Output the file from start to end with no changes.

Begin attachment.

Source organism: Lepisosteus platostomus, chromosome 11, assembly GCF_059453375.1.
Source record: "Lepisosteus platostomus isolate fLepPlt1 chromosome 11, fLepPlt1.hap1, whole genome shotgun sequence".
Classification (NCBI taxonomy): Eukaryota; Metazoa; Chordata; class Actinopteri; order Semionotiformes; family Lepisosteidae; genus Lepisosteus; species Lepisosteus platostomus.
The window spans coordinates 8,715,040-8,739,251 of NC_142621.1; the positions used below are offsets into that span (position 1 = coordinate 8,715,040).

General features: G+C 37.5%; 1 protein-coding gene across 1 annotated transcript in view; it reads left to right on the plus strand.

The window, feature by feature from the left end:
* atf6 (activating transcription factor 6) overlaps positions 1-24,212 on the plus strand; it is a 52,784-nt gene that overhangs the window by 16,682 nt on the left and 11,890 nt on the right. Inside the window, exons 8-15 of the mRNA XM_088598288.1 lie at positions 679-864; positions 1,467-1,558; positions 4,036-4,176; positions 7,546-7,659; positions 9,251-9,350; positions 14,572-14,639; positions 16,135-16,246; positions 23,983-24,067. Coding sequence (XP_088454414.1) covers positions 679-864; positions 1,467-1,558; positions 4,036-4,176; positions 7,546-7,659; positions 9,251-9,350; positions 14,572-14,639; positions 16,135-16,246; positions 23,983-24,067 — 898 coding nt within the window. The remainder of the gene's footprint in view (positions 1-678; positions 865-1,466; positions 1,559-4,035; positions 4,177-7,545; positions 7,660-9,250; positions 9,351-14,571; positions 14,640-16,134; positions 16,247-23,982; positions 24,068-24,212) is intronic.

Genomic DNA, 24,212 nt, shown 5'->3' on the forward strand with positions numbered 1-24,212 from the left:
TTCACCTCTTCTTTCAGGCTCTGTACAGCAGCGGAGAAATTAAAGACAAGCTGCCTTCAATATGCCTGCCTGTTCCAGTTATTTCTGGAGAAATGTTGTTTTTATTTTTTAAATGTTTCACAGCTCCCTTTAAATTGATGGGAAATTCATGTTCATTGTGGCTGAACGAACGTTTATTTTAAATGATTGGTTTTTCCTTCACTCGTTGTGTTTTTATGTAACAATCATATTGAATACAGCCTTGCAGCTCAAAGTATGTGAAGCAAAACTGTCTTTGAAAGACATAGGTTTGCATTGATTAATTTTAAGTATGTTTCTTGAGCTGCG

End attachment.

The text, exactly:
Source organism: Lepisosteus platostomus, chromosome 11, assembly GCF_059453375.1.
Source record: "Lepisosteus platostomus isolate fLepPlt1 chromosome 11, fLepPlt1.hap1, whole genome shotgun sequence".
Classification (NCBI taxonomy): Eukaryota; Metazoa; Chordata; class Actinopteri; order Semionotiformes; family Lepisosteidae; genus Lepisosteus; species Lepisosteus platostomus.
The window spans coordinates 8,715,040-8,739,251 of NC_142621.1; the positions used below are offsets into that span (position 1 = coordinate 8,715,040).

General features: G+C 37.5%; 1 protein-coding gene across 1 annotated transcript in view; it reads left to right on the plus strand.

The window, feature by feature from the left end:
* atf6 (activating transcription factor 6) overlaps positions 1-24,212 on the plus strand; it is a 52,784-nt gene that overhangs the window by 16,682 nt on the left and 11,890 nt on the right. Inside the window, exons 8-15 of the mRNA XM_088598288.1 lie at positions 679-864; positions 1,467-1,558; positions 4,036-4,176; positions 7,546-7,659; positions 9,251-9,350; positions 14,572-14,639; positions 16,135-16,246; positions 23,983-24,067. Coding sequence (XP_088454414.1) covers positions 679-864; positions 1,467-1,558; positions 4,036-4,176; positions 7,546-7,659; positions 9,251-9,350; positions 14,572-14,639; positions 16,135-16,246; positions 23,983-24,067 — 898 coding nt within the window. The remainder of the gene's footprint in view (positions 1-678; positions 865-1,466; positions 1,559-4,035; positions 4,177-7,545; positions 7,660-9,250; positions 9,351-14,571; positions 14,640-16,134; positions 16,247-23,982; positions 24,068-24,212) is intronic.

Genomic DNA, 24,212 nt, shown 5'->3' on the forward strand with positions numbered 1-24,212 from the left:
TTCACCTCTTCTTTCAGGCTCTGTACAGCAGCGGAGAAATTAAAGACAAGCTGCCTTCAATATGCCTGCCTGTTCCAGTTATTTCTGGAGAAATGTTGTTTTTATTTTTTAAATGTTTCACAGCTCCCTTTAAATTGATGGGAAATTCATGTTCATTGTGGCTGAACGAACGTTTATTTTAAATGATTGGTTTTTCCTTCACTCGTTGTGTTTTTATGTAACAATCATATTGAATACAGCCTTGCAGCTCAAAGTATGTGAAGCAAAACTGTCTTTGAAAGACATAGGTTTGCATTGATTAATTTTAAGTATGTTTCTTGAGCTGCG